TV Cozies Up to Online

You could say TV and the Internet have had a love-hate relationship from the start. They’ve butted heads about the importance of progress versus tradition. They’ve fought nose to nose for audience, time-share, and eyeballs. They’ve been inspired to adopt each other’s proprietary formats, such as TV commercials on the Web, and pop-up ads on TV.

In recent years, the Internet has had the upper hand. Countless articles have been written on the migration of TV watchers to other media such as DVD and the Internet. TiVo, along with console and online video games, also lure consumers away from once-invincible network TV.

This constantly evolving relationship has provided many interesting opportunities for interactive media buyers in search of online TV audiences. Now, it’s traditional media’s turn to covet the Web — and consumers who worship new media.

Last week, the marketing machine behind Mark Burnett’s hit NBC reality show “The Apprentice” handed over the reins of the show’s official Web site to Yahoo for the next two seasons. The partnership is said to be an extension of a previous deal in which Yahoo ran ads for the show on its HotJobs property to promote the new season and recruit future contestants.

According to reports, Yahoo will be producing, hosting, and selling advertising for the Yahoo Apprentice site. The revenue from it will be shared with Mark Burnett Productions. Visitors to NBC’s own show site will be directed to Yahoo, where they can access additional show content.

That content comes in the form of a “You’re Fired” audio download for Yahoo Messenger, a weekly column by a former contestant, and, most notably, show footage and video highlights exclusive to Yahoo. The clips are preceded by 15-second or 30-second ad spots, sold (along with placements within “The Apprentice” site section) to advertisers such as Staples and Sony Pictures.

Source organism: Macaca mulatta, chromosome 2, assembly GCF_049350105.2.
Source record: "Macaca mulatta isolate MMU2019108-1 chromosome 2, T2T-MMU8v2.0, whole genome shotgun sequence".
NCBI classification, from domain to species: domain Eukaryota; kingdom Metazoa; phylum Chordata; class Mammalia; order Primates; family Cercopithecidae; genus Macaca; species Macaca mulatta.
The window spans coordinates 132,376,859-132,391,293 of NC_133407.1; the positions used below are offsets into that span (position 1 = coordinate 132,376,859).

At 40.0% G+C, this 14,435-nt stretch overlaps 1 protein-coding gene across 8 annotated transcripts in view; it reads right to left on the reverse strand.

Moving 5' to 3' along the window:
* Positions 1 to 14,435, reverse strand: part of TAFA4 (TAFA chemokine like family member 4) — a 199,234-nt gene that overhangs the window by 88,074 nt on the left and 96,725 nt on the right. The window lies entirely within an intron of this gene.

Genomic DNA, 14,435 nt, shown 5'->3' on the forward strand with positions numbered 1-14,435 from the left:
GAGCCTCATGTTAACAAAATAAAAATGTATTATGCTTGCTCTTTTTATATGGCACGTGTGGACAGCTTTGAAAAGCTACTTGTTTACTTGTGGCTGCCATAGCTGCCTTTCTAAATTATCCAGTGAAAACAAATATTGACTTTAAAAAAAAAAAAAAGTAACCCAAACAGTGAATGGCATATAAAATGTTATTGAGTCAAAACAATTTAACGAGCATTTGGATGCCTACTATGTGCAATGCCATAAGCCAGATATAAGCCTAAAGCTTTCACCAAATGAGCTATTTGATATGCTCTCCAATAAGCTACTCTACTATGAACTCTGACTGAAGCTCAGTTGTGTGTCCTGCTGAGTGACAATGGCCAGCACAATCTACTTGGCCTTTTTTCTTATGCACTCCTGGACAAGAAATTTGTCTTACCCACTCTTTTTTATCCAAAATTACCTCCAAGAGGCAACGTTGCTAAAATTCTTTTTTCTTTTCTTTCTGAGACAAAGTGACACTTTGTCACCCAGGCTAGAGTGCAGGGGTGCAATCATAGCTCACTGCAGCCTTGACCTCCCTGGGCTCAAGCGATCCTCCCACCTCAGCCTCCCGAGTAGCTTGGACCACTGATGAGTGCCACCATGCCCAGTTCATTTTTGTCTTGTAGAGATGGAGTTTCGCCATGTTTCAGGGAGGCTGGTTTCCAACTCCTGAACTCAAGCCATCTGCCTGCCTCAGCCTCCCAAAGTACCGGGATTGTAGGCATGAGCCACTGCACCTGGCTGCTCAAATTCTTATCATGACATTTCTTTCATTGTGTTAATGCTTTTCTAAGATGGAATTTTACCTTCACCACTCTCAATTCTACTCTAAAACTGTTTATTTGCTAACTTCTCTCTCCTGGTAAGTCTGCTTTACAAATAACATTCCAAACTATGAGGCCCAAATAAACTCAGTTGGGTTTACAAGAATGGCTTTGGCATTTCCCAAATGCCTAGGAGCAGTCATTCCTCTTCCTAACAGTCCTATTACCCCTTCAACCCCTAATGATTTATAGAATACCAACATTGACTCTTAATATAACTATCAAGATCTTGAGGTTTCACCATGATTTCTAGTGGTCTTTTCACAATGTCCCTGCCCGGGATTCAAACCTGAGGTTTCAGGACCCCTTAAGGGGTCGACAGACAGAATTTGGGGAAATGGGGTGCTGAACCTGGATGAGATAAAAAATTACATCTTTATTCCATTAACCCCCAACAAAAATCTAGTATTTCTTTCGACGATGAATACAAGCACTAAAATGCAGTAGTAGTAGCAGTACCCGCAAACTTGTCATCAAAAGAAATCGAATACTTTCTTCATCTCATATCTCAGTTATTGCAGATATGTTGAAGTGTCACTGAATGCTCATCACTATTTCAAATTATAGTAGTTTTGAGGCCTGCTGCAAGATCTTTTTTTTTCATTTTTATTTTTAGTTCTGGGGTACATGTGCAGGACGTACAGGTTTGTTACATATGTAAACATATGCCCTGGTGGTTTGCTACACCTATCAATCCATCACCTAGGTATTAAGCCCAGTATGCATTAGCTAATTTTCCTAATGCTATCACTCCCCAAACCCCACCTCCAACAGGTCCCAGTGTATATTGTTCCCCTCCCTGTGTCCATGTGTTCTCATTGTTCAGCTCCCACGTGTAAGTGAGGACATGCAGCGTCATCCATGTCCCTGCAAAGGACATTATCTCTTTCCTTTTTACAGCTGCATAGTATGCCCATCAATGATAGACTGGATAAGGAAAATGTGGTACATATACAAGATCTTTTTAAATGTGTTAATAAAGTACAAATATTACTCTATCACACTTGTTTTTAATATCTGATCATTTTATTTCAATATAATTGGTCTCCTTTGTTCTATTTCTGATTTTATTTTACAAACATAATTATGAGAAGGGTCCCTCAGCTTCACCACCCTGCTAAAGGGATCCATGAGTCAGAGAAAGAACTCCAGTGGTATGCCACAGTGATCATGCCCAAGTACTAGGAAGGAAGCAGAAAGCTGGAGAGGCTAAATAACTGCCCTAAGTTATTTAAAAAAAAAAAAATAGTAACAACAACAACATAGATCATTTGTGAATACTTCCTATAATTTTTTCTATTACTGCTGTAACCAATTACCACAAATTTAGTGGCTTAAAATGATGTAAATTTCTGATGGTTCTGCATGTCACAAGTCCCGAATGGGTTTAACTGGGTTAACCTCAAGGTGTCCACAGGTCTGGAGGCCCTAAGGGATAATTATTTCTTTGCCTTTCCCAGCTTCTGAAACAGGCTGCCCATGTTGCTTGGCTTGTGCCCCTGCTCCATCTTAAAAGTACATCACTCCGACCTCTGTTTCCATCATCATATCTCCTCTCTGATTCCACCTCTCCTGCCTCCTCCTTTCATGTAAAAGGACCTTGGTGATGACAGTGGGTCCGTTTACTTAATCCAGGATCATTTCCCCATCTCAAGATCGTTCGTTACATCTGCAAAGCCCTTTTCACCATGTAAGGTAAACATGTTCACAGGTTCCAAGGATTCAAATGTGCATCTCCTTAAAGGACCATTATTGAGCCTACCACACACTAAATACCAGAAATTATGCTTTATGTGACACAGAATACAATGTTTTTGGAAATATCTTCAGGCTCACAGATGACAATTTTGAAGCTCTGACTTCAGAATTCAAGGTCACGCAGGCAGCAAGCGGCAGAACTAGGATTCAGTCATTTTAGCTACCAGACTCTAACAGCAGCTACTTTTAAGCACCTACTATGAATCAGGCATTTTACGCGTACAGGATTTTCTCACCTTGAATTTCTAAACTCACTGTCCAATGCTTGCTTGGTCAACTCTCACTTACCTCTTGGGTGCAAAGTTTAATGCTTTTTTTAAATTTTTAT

On the surface, this innovative TV/Web partnership appears congenial. It’s an effort to achieve mutual success in a changing media environment. In typical traditional media fashion, some industry analysts suggest the success of such a cross-media initiative centers on marketers’ ability to give consumers “a reason why they should go online.”

I’m inclined to take a different view. Partnerships like this one will become increasingly necessary in years to come, not for online portals, but for the networks. The primary function will be to generate more interest in television — interest that doesn’t come quite as easily as it used to.

The fundamental purpose of this partnership really isn’t to drive traffic online. It’s to reach out to consumers where they are.

We’ve all seen the stats. Back in 2002, a Jupiter Media Metrix/NDP Group survey found close to half of all U.S. mothers who use the Web were decreasing the amount of time they spent watching TV to conduct more activities online. You can bet this isn’t the only demographic demonstrating such behavior today.

A BIGresearch study, meanwhile, revealed consumers are modifying traditional media consumption habits by watching TV and surfing the Net simultaneously. In addition to providing a good example of media multitasking, it indicates consumers increasingly regard TV and the Internet as comparable in terms of their ability to entertain and inform.

On the advertising side, numerous studies show TV spot recall is better when consumers view the ads online, too. This means if TV networks hope to adequately inform viewers of show lineups and scheduling or create buzz around new programs, they should enter into promotional partnerships that ensure their ads are also being seen online.

Are you starting to see the point? Portals such as Yahoo, and the Internet in general, are where TV audiences increasingly spend their time. Interactive advertising is proving more effective than TV execs could ever have imagined.

The partnership between Yahoo and “The Apprentice” is just the beginning of what’s sure to become standard in cross-media promotion. TV and the Internet will soon have little choice but to shake hands and declare a truce.

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